‘Choose Love’

‘Choose Love’

Theater companies create treats for children



‘Turning Red: Learning to Choose Love’

It is difficult to imagine a better model for forgiveness and compassion than Fayetteville native Scarlett Lewis, founder of the Jesse Lewis Choose Love Movement, a social and emotional education program for elementary schools. When her son, Jesse, was killed in the Sandy Hook school shootings in December 2012, she turned her grief and anger into a positive social crusade to prevent similar tragedies in the future.

“I pictured the shooter as a young boy having angry thoughts without the nurturing and tools to deal with them. … but the most amazing thing is — a thought can be changed,” she said in a recent TedX Talk.

Bentonville’s Trike Theatre has taken the inspirational program and transferred its lessons to the stage in its production of “Turning Red: Learning to Choose Love” by Bethany Corey-Ekin.

“When we heard about the Choose Love Movement from our friends at the Springdale Early Childhood Center, we were intrigued,” says Kassie Misiewicz, artistic director and founder of Trike and director of “Turning Red.” “Our two organizations both believe in nurturing socioemotional learning skills, and, through theater, we get to invite the young audience to tell a story with us and empathize with [the main character] Reed as he goes along his fantastical journey — learning to choose love.”

Misiewicz says that theater is an ideal way to introduce the concepts of the Choose Love program to young audiences.

“Theatre provides a story that young people will remember and retell later on,” she says. “We want them to see parts of themselves, so that when Reed is having a tantrum or making a decision to be kind, the kids will say, ‘Oh, that’s me!’ The Choose Love curriculum is extremely effective, so our job is to create a compelling story with a hero’s journey that a 3- to 5-year -old can relate to and that illuminates the power of the Choose Love formula: ‘Courage plus Gratitude plus Forgiveness plus Compassion in Action equals Choosing Love.’”


‘Turning Red: Learning to Choose Love’

WHEN & WHERE — 3 p.m. & 4:30 p.m. May 4; 9:30 a.m. & 11 a.m. May 3 at Trike Theatre in Bentonville; 9:30 a.m. & 11 a.m. May 11 and May 16-18, Arts Center of the Ozarks in Springdale

COST — $6

INFO — 464-5084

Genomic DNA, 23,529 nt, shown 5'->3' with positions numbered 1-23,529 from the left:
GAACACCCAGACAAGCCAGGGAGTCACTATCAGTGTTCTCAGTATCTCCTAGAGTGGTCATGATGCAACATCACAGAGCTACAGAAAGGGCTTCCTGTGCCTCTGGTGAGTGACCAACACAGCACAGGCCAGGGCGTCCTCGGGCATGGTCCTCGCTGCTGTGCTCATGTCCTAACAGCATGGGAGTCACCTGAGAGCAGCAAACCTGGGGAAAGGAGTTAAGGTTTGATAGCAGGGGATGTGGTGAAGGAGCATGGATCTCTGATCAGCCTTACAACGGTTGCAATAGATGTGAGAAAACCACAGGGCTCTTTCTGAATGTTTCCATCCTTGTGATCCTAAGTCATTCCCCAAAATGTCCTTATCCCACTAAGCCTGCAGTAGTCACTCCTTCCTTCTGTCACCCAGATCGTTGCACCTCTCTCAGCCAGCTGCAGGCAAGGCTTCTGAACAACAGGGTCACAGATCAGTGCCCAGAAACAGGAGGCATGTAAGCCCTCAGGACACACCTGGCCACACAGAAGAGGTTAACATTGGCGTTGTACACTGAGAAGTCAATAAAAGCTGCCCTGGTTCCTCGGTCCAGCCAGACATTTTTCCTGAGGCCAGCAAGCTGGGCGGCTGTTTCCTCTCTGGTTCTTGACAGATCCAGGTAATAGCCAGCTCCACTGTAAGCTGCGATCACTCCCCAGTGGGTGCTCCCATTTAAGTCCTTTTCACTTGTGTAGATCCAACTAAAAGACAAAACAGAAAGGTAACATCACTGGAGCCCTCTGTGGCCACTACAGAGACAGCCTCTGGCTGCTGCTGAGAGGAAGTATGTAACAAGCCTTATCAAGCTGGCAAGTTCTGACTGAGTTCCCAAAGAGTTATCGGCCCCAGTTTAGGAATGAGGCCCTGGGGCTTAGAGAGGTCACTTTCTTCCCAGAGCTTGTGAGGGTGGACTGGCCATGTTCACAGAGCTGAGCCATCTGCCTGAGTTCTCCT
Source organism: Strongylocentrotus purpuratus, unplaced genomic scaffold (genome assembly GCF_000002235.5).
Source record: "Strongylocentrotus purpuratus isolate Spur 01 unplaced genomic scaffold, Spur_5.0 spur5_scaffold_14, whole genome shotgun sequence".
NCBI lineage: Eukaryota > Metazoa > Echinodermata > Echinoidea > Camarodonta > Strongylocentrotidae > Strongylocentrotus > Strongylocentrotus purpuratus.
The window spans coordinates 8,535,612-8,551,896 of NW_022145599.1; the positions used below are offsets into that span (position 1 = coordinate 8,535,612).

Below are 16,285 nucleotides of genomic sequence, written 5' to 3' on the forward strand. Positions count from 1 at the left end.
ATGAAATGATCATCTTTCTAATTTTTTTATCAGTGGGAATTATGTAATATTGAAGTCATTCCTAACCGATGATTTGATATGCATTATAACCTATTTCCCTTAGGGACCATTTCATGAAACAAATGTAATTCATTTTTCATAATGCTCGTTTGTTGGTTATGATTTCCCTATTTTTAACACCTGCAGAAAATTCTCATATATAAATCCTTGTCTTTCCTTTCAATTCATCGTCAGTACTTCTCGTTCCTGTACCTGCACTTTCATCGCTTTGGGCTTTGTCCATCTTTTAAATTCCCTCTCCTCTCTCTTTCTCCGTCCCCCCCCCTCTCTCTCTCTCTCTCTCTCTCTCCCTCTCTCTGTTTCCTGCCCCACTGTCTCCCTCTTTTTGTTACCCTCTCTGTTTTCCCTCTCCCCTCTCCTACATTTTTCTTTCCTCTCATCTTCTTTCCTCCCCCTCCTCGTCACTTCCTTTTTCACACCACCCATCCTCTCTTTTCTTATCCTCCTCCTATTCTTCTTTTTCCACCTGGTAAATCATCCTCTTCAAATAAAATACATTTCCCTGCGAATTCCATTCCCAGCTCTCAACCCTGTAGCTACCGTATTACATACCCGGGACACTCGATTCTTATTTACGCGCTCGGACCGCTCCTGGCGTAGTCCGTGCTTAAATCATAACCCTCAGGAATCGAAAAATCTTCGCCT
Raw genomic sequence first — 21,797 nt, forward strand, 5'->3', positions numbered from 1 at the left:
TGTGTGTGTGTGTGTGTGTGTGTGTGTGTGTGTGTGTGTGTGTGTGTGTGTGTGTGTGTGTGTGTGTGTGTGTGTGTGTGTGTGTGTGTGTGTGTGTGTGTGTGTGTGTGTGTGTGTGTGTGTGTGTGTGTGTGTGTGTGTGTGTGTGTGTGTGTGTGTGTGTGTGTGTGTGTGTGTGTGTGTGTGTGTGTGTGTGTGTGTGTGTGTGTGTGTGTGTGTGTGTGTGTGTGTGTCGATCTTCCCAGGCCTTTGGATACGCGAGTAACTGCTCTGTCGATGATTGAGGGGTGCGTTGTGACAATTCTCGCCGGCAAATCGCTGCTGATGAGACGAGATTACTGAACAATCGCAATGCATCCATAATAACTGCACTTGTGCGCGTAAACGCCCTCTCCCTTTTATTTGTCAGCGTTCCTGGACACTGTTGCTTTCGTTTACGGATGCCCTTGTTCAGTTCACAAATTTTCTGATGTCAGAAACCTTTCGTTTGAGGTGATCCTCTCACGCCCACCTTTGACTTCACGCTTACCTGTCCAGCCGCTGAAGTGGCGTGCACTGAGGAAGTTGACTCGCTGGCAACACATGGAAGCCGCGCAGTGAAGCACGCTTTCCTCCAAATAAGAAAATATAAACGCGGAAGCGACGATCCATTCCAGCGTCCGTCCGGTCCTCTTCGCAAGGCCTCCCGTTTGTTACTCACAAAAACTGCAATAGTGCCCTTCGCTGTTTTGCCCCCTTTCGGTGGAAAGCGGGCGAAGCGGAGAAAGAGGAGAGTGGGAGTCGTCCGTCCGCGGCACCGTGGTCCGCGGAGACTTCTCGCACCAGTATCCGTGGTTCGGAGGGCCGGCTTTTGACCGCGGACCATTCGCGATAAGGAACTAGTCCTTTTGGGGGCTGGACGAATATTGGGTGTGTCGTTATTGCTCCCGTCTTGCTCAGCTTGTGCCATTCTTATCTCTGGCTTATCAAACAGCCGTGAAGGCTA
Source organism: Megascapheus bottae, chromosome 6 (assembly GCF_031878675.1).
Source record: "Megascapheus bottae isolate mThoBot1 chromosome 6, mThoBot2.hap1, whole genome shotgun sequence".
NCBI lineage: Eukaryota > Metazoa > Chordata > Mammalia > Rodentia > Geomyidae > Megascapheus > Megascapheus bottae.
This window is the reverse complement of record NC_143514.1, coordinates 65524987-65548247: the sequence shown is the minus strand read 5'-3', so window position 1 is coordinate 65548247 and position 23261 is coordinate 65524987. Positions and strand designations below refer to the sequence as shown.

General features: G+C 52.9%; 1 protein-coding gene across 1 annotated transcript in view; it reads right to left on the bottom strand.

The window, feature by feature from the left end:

‘Junie B. Jones: The Musical’

Author Barbara Parks’ beloved heroine, Junie B. Jones, first showed up in print in 1981 in “Junie B. Jones and the Stupid Smelly Bus.” Twenty-eight more Junie B. books would follow. The feisty, elementary school-aged girl is not your typical heroine: She is imperfect, prone to accidents and awkward interactions and struggles with insecurity. But, more importantly, she is funny, likable and learns from her many mistakes.

“I believe Junie B. is ‘everyman,’” says Julie Gabel of Junie B.’s appeal. Gabel is directing the ArtsLive Theatre production of “Junie B. Jones, The Musical.” “Our disappointments, our embarrassments, our ability to be tenacious — all of those things we struggle with, she struggles with.”

The musical adaptation of Parks’ work condenses four of the series’ novels into a one-hour musical that features over a dozen fun and funny musical numbers.

Gabel says the cast numbers around 30 young stage artists from the Northwest Arkansas area.

“We have a lot of younger actors in this show,” notes Gabel. “But we’ve also got a lot of our seasoned actors in this show, as well.” Gabel says watching the older kids mentor the younger actors has been inspirational. “You don’t even have to hint or ask — they just jump in and they help. They’re mentoring, and they’re modeling work ethic and what you do at rehearsal. The younger kids learn it a lot more quickly from their peers than they would from an adult.”

Gabel says she’s confident the show will be a crowd pleaser.

“What I really like about this play is that it delves into so many little things, little issues, that all kids deal with, like embarrassment, being tenacious, making new friends — all struggles we all share. It touches on several things in a very short amount of time.”


‘Junie B. Jones: The Musical’

WHEN — 7 p.m. May 2-4 & 2 p.m. May 4-5

WHERE — Arts Center of the Ozarks, 214 S. Main St., Springdale

COST — $10-$15

INFO — 521-4932

Categories: Family Friendly